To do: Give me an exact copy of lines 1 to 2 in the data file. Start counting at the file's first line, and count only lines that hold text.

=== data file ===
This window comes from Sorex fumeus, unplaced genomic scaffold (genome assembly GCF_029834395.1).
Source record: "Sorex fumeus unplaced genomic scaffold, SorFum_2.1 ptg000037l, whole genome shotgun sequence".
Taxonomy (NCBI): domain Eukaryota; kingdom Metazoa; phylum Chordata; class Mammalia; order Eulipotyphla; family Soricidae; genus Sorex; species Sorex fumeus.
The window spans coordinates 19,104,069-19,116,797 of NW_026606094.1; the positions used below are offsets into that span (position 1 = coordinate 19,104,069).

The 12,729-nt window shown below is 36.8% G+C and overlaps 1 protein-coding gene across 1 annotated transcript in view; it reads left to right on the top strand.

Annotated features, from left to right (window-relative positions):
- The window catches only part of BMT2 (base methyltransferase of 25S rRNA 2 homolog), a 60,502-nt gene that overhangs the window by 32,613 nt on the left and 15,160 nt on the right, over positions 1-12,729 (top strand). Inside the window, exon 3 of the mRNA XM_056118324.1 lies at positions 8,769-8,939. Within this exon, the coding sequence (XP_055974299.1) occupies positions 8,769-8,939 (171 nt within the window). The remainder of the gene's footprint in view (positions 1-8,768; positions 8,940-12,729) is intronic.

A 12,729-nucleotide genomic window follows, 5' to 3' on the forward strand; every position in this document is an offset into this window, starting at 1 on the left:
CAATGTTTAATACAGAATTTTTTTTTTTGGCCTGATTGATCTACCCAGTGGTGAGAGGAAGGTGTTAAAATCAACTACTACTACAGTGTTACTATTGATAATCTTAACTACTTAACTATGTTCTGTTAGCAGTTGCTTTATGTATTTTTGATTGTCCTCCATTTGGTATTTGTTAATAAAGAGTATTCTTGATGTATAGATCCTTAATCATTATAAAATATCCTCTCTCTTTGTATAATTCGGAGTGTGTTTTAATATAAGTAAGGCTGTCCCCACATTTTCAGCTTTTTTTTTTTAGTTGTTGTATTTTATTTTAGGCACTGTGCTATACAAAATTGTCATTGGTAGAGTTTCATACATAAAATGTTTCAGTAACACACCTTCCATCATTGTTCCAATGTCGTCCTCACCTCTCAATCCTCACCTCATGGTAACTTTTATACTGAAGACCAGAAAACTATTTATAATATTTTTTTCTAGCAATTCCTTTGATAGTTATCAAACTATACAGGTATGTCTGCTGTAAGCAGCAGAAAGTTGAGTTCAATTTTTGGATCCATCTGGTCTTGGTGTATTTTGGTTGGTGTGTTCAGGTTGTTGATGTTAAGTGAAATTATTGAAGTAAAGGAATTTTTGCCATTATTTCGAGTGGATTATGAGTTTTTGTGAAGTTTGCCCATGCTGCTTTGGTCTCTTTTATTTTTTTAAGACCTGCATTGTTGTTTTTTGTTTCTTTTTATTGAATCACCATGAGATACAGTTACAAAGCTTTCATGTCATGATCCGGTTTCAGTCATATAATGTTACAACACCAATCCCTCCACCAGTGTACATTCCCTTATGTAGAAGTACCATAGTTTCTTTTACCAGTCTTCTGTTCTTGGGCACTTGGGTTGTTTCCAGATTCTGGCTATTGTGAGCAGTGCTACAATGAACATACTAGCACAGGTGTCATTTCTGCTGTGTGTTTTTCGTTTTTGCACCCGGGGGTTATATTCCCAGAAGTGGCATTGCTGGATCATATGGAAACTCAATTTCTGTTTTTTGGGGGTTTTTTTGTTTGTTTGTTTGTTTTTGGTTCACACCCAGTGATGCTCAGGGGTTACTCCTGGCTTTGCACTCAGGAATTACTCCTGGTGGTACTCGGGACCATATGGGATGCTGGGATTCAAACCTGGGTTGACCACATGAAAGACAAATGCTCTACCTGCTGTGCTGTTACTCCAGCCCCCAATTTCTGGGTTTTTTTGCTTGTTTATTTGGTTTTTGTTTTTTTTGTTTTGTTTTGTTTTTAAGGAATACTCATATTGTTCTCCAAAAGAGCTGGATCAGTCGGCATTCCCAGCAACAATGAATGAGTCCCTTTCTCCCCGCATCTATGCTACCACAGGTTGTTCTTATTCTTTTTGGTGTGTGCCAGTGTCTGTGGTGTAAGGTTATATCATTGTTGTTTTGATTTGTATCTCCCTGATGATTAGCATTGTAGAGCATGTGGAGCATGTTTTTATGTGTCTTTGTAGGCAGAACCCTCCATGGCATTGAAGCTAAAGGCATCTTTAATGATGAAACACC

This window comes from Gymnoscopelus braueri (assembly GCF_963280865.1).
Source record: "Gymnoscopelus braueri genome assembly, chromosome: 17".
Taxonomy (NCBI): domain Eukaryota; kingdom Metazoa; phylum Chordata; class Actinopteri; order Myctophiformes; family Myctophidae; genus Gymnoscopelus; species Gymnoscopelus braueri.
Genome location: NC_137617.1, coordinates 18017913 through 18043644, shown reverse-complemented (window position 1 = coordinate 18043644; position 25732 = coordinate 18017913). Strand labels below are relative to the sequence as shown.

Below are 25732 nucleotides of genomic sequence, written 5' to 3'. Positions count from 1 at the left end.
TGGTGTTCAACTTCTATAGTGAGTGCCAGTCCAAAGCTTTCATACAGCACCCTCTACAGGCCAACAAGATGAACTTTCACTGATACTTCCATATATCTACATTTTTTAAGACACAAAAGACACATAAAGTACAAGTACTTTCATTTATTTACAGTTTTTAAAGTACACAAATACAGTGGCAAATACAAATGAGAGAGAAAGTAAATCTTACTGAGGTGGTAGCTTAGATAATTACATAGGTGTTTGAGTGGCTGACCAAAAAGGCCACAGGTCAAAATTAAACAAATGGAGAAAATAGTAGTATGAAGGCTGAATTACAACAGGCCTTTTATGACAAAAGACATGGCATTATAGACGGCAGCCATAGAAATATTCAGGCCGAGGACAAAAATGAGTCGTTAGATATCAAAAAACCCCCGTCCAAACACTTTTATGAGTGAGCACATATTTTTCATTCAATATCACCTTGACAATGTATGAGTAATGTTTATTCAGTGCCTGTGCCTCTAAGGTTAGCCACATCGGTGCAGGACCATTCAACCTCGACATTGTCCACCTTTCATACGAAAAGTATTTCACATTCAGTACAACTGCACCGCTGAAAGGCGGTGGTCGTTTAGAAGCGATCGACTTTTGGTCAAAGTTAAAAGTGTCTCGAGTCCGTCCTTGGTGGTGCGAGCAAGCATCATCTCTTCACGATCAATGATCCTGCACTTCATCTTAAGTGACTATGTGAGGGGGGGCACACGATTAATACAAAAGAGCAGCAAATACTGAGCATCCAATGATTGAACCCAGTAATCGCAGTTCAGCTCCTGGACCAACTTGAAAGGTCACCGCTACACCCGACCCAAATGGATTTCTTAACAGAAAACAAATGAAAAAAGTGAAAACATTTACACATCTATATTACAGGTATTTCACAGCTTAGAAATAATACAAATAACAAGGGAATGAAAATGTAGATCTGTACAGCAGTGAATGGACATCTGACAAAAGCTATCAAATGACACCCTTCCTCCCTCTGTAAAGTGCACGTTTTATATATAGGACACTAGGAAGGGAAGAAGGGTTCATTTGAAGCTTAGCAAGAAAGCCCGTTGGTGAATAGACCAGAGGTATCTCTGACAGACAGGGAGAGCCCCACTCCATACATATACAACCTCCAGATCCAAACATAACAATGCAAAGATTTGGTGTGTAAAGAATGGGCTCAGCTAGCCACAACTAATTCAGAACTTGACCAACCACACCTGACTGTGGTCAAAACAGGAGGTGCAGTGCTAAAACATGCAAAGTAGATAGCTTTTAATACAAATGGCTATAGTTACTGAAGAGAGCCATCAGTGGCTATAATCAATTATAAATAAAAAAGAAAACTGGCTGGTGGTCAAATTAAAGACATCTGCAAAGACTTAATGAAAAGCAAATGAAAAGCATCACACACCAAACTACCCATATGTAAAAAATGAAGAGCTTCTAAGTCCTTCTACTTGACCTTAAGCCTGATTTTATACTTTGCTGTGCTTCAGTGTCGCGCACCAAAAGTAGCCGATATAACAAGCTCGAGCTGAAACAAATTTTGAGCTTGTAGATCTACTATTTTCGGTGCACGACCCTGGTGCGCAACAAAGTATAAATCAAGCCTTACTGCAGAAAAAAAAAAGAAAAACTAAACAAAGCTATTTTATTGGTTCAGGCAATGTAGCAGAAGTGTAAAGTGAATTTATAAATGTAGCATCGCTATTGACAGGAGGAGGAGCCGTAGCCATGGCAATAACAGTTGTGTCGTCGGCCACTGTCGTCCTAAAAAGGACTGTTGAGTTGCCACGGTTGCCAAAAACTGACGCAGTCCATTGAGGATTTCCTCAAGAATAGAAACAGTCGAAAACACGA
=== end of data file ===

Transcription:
This window comes from Sorex fumeus, unplaced genomic scaffold (genome assembly GCF_029834395.1).
Source record: "Sorex fumeus unplaced genomic scaffold, SorFum_2.1 ptg000037l, whole genome shotgun sequence".